Wilma died of pneumonia in Berlin in 1911. She was seventy-two. Although musicians mourned her loss, they also celebrated her extraordinary life and achievements. Thanks in large part to her example, women across the world began to take up the violin in ever-increasing numbers. The next generation of violin virtuosos had a much higher percentage of women, all of whom accomplished amazing things in their own right: Marie Soldat (1863/4 - 1955), a protégé of Brahms and a fierce exponent of his violin concerto; Gabriele Wietrowitz (1866 - ?), one of Joachim’s most distinguished students and founder of a widely acclaimed ladies string quartet (few know that Brahms's violin concerto came to prominence largely because of the championing Soldat and Wietrowitz did of it); Maud Powell (1867 - 1920), who was not just the first great female violinist from America, but the first great violinist from America, period; Teresina Tua (1867 - 1955/56), who drew audiences to concerts by wearing diamonds and jewels on her extravagant gowns; Irma Saenger-Sethe (1876 - 1958), a student of Ysaye’s who served as his substitute at the Brussels Conservatory when he was away traveling; Leonora Jackson (1879 - 1969), an American violinist whose patroness was First Lady Frances Cleveland; Marie Hall (1884 - 1956), the dedicatee of Vaughan Williams’s Lark Ascending and the first person to ever record the Elgar concerto; Kathleen Parlow (1890 - 1963), one of the first great instrumentalists from Canada and one of Auer’s first North American students; Jelly d’Aranyi (1895 - 1966), the dedicatee of Tzigane and the two sonatas of Bartok…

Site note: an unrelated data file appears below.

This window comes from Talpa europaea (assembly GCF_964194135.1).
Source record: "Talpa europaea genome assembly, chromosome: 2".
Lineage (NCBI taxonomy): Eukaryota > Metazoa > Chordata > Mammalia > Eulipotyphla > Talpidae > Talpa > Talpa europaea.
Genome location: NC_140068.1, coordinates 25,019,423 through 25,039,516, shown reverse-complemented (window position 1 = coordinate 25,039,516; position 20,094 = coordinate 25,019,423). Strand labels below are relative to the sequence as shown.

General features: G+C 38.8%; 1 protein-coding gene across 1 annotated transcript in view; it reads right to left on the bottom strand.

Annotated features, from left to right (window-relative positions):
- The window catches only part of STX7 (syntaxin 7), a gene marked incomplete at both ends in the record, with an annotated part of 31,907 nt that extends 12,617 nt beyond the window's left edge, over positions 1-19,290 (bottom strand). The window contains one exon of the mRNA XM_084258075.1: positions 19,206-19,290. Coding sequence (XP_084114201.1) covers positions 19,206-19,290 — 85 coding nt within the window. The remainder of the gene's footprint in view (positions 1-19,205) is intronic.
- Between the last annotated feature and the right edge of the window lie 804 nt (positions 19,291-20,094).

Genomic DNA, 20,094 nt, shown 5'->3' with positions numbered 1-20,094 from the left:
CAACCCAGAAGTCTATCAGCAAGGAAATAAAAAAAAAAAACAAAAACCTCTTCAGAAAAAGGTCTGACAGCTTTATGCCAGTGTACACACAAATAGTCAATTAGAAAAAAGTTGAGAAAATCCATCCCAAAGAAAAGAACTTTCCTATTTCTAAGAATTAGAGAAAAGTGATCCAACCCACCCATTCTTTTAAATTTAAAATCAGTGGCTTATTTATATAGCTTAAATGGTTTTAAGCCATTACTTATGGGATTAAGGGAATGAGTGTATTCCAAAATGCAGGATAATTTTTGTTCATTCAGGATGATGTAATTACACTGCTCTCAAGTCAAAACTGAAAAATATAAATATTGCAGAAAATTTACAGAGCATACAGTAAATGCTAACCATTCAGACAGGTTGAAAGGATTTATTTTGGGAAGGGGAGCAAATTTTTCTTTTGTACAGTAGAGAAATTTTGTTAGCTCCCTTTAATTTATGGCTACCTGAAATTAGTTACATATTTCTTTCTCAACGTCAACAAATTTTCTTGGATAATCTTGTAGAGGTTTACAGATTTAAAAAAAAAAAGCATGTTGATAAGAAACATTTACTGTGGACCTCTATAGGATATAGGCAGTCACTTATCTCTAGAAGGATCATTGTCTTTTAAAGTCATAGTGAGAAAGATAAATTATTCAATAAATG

And the list goes on and on.
It’s tragic that historians have largely forgotten the tremendous contributions of Wilma Norman-Neruda and the women who followed in her footsteps. Without their hard work, we modern-day listeners would regard the playing of such phenomenally talented women like Hilary Hahn, Sarah Chang, and Julia Fischer in a very different way. Not to mention the many women - soloists, orchestral players, chamber players, and amateurs - who might not have taken up the violin if there had been an “unfeminine” stigma associated with it. Perhaps a day is coming when these extraordinary women who trail-blazed for the rest of us can be properly remembered, honored, and celebrated by a wider audience of music-lovers.